Photo by SAUL LOEB/AFP via Getty Images
Who the hell were these people? Watching the insurrection at the Capitol unfold on 6 January, it was hard not to be struck by the sheer weirdness on display. The QAnon shaman with his bison-style headgear and topless torso covered in white nationalist tattoos; the man dressed in furs, round glasses perched owlishly on his face, who looked as if he’d stumbled out of an amateur Lord of the Rings re-enactment; an old woman in a cobbled together Statue of Liberty costume.
But, as one paused to think, perhaps the stranger spectacle was how unashamedly the weird arrayed themselves alongside apparently normal people. Well, that is to say, apparently normal people who nonetheless were ready to storm the Capitol based on fevered conspiracy theories about stolen elections, Satanic paedophile rings, and hoax pandemics…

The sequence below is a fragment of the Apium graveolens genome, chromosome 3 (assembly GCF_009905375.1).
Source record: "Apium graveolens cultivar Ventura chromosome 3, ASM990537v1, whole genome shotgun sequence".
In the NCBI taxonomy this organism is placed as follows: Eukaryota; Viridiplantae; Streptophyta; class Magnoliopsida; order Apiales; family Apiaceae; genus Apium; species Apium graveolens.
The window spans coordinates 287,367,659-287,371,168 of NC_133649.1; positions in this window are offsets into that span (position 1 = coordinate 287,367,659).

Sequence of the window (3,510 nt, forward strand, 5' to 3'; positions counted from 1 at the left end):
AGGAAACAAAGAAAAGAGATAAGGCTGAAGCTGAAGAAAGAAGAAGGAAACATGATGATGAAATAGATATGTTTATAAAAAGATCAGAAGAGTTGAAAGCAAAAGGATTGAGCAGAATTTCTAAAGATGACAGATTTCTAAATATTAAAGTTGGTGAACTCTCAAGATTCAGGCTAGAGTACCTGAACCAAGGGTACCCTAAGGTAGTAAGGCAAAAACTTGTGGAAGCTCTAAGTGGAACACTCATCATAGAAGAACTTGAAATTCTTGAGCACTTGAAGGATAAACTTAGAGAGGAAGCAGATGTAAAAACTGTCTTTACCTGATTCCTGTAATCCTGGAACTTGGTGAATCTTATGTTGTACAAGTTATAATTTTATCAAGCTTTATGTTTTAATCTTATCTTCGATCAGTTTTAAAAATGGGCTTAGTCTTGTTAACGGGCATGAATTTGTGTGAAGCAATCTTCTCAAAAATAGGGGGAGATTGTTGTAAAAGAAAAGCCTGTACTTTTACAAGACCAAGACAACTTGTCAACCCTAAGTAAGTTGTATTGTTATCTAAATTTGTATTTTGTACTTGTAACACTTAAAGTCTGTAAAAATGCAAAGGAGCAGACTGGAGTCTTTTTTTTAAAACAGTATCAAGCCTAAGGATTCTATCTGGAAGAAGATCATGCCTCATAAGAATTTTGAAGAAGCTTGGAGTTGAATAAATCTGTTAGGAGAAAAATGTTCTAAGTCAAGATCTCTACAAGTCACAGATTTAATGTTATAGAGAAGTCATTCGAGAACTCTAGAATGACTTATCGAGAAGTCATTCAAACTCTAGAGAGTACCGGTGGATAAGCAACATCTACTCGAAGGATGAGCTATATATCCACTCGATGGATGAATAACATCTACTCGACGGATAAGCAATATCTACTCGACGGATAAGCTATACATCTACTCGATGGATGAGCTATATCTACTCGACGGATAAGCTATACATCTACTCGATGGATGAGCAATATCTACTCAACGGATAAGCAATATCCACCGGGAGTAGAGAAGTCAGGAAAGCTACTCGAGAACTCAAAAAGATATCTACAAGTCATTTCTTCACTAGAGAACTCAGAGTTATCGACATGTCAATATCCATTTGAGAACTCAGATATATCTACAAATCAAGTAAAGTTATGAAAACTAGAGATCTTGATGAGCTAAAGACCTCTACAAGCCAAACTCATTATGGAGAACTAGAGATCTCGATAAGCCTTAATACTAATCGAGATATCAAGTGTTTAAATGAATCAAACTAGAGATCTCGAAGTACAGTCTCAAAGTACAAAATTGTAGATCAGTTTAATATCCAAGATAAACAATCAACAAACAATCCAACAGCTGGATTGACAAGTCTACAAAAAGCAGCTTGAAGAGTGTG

Now the personal details about some of the participants are beginning to trickle into the public sphere. The sheer variety of backgrounds seems to testify to the dangers of radicalisation as white nationalists and online conspiracy theorists joined up with people who had led relatively normal lives until they found themselves drawn to extremist views percolating into the mainstream.